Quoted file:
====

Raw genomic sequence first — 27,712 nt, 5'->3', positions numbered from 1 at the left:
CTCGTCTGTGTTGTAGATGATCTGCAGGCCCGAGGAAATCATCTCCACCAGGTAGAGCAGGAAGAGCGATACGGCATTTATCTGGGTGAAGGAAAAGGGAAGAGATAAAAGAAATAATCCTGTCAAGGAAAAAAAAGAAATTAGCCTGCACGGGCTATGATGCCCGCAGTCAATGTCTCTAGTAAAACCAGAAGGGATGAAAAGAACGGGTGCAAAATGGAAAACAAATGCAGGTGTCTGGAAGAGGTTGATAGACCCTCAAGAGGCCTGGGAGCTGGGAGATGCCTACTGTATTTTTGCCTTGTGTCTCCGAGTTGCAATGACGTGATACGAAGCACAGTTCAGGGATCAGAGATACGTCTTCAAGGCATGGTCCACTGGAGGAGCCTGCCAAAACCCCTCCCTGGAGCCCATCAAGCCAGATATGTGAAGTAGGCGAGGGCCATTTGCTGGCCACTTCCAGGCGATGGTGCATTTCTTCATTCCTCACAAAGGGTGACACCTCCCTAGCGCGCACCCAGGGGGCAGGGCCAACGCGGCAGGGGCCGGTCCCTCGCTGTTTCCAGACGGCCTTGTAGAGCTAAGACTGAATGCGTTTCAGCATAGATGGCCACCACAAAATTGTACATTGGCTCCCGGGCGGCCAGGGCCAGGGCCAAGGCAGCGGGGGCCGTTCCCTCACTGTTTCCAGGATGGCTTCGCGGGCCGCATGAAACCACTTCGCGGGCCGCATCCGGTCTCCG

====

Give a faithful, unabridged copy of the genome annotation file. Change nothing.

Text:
Raw genomic sequence first — 27,712 nt, 5'->3', positions numbered from 1 at the left:
CTCGTCTGTGTTGTAGATGATCTGCAGGCCCGAGGAAATCATCTCCACCAGGTAGAGCAGGAAGAGCGATACGGCATTTATCTGGGTGAAGGAAAAGGGAAGAGATAAAAGAAATAATCCTGTCAAGGAAAAAAAAGAAATTAGCCTGCACGGGCTATGATGCCCGCAGTCAATGTCTCTAGTAAAACCAGAAGGGATGAAAAGAACGGGTGCAAAATGGAAAACAAATGCAGGTGTCTGGAAGAGGTTGATAGACCCTCAAGAGGCCTGGGAGCTGGGAGATGCCTACTGTATTTTTGCCTTGTGTCTCCGAGTTGCAATGACGTGATACGAAGCACAGTTCAGGGATCAGAGATACGTCTTCAAGGCATGGTCCACTGGAGGAGCCTGCCAAAACCCCTCCCTGGAGCCCATCAAGCCAGATATGTGAAGTAGGCGAGGGCCATTTGCTGGCCACTTCCAGGCGATGGTGCATTTCTTCATTCCTCACAAAGGGTGACACCTCCCTAGCGCGCACCCAGGGGGCAGGGCCAACGCGGCAGGGGCCGGTCCCTCGCTGTTTCCAGACGGCCTTGTAGAGCTAAGACTGAATGCGTTTCAGCATAGATGGCCACCACAAAATTGTACATTGGCTCCCGGGCGGCCAGGGCCAGGGCCAAGGCAGCGGGGGCCGTTCCCTCACTGTTTCCAGGATGGCTTCGCGGGCCGCATGAAACCACTTCGCGGGCCGCATCCGGTCTCCG